Jerusalem — Suddenly, it’s hip to be square in the Holy Land. Since the beginning of the year in Old Katamon, a historic, tree-lined neighborhood here, at least two dozen singles in their 30s and 40s have announced their engagements.
Although there is nothing unusual about Israelis getting hitched (by the age of 40 more than 90 percent have been married at least once), many, perhaps most of the above-mentioned brides and grooms met their soulmates through a professional or amateur matchmaker.
Strange though it sounds, even the most ultra-modern, hyper-skeptical Israelis are seeking out matchmakers, having attended countless parties, hikes and lectures aimed at singles. And although they still surf the many Internet dating services that cater to Jewish singles, they yearn for a maternal shadchanit (matchmaker) to make them the perfect match.
During the past couple of years, the number of matchmakers in Israel has risen steadily as the country has grown more Westernized. Though numbers are sketchy, participants at a matchmaking convention held this winter — the first of its kind in Israel — estimated that several thousand Israelis, the majority of them religious women, are engaged in matchmaking on a professional or voluntary basis.
Traditionally accorded an important place in Jewish communities of old, matchmakers lost much of their status in the newly established State of Israel. With the exception of ultra-religious Jews, whose strict modesty codes forbid casual dating, native-born Israelis scorned the “quaint” ways of their parents and grandparents.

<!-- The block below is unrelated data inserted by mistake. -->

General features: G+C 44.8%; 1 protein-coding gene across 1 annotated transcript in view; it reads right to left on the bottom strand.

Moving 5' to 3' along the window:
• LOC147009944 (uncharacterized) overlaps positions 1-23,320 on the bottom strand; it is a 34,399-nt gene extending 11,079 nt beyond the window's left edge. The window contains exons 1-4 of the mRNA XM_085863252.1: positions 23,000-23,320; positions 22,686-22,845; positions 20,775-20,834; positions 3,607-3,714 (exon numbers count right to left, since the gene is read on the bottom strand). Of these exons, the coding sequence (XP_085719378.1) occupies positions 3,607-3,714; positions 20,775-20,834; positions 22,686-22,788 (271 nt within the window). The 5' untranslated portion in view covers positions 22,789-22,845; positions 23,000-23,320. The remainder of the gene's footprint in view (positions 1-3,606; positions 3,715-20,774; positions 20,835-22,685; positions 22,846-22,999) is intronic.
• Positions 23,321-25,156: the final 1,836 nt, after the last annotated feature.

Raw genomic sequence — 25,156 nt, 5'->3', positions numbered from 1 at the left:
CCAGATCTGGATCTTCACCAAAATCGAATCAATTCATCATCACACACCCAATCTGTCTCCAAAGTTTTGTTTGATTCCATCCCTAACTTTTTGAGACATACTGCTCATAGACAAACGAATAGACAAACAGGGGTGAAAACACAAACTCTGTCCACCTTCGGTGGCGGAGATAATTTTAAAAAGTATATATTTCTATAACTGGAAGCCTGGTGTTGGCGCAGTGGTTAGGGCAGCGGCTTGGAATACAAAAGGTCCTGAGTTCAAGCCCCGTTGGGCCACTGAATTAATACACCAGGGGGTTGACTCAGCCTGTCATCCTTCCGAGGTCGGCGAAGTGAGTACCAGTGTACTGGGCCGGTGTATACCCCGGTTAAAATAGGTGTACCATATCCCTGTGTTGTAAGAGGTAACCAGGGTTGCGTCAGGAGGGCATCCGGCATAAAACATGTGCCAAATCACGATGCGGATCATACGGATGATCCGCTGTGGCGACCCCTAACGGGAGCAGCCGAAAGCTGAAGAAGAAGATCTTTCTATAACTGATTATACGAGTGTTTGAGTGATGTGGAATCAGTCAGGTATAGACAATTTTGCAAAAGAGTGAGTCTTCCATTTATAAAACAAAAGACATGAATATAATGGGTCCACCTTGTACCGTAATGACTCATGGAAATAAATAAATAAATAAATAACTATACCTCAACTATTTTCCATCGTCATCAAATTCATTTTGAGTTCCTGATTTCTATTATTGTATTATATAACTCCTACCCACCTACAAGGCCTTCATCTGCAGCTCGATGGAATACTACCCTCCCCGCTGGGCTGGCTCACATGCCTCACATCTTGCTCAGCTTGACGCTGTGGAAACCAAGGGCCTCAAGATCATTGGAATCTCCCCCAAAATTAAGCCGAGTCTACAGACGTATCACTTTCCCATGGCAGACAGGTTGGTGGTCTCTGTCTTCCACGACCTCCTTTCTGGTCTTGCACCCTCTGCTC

Yet as Israel becomes a Westernized nation, with an annual per-capita income of $17,000 (just behind that of the United Kingdom), young Israelis say they are tired of the bar scene and dissatisfied with large, impersonal matchmaking services with thousands of clients.
“I don’t like to admit it because there’s a stigma attached, but I’ve registered with a couple of matchmakers,” says Gil, a secular 28-year-old engineer who declined to provide his last name. “I like the fact that a nice Jewish mother is looking out for me. Internet dating and video dating are just too random.”
Yohanan Peres, a sociology professor at Tel Aviv University, links the matchmaking revival to changing demographics.
“Rather than marry their childhood or army sweetheart at 21 or 22, as they did a decade ago, young people are postponing marriage to attend college and launch a career,” Peres says. “When they do finally decide to get married, they often find it difficult to find a spouse.”
Gittel Nadel, a professional matchmaker whose efforts have led to 40 marriages during the past nine years, theorizes that the thousands of singles who go to matchmakers are seeking security.
“The world is a crazy place and people are looking for some sanity. They’d like to meet people in a respectable way, not go through the dating-scene meat grinder,” she says. “The world of matchmakers is safer.”